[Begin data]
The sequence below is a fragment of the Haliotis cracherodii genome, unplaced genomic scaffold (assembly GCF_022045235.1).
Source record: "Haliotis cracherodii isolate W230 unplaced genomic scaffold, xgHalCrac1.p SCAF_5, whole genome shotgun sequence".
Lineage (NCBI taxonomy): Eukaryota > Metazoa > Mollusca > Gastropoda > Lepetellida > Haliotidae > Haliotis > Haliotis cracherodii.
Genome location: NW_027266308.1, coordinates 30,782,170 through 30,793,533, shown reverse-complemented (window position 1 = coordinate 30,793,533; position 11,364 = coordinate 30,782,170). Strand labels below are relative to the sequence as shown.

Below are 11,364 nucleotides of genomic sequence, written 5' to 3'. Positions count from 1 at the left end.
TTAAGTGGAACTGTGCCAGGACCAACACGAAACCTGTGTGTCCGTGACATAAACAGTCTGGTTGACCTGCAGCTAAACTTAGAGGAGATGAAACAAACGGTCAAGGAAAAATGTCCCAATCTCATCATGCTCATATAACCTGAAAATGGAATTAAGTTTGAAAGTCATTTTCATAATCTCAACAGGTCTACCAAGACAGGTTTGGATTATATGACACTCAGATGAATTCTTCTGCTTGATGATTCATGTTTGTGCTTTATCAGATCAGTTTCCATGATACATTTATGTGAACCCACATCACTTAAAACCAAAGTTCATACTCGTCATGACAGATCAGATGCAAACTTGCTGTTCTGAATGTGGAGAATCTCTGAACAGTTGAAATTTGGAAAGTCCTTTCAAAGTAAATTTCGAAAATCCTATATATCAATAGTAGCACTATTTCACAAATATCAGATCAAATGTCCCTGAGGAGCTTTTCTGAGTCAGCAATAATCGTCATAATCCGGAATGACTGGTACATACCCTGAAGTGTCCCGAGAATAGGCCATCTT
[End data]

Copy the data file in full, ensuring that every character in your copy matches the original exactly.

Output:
The sequence below is a fragment of the Haliotis cracherodii genome, unplaced genomic scaffold (assembly GCF_022045235.1).
Source record: "Haliotis cracherodii isolate W230 unplaced genomic scaffold, xgHalCrac1.p SCAF_5, whole genome shotgun sequence".
Lineage (NCBI taxonomy): Eukaryota > Metazoa > Mollusca > Gastropoda > Lepetellida > Haliotidae > Haliotis > Haliotis cracherodii.
Genome location: NW_027266308.1, coordinates 30,782,170 through 30,793,533, shown reverse-complemented (window position 1 = coordinate 30,793,533; position 11,364 = coordinate 30,782,170). Strand labels below are relative to the sequence as shown.

Below are 11,364 nucleotides of genomic sequence, written 5' to 3'. Positions count from 1 at the left end.
TTAAGTGGAACTGTGCCAGGACCAACACGAAACCTGTGTGTCCGTGACATAAACAGTCTGGTTGACCTGCAGCTAAACTTAGAGGAGATGAAACAAACGGTCAAGGAAAAATGTCCCAATCTCATCATGCTCATATAACCTGAAAATGGAATTAAGTTTGAAAGTCATTTTCATAATCTCAACAGGTCTACCAAGACAGGTTTGGATTATATGACACTCAGATGAATTCTTCTGCTTGATGATTCATGTTTGTGCTTTATCAGATCAGTTTCCATGATACATTTATGTGAACCCACATCACTTAAAACCAAAGTTCATACTCGTCATGACAGATCAGATGCAAACTTGCTGTTCTGAATGTGGAGAATCTCTGAACAGTTGAAATTTGGAAAGTCCTTTCAAAGTAAATTTCGAAAATCCTATATATCAATAGTAGCACTATTTCACAAATATCAGATCAAATGTCCCTGAGGAGCTTTTCTGAGTCAGCAATAATCGTCATAATCCGGAATGACTGGTACATACCCTGAAGTGTCCCGAGAATAGGCCATCTT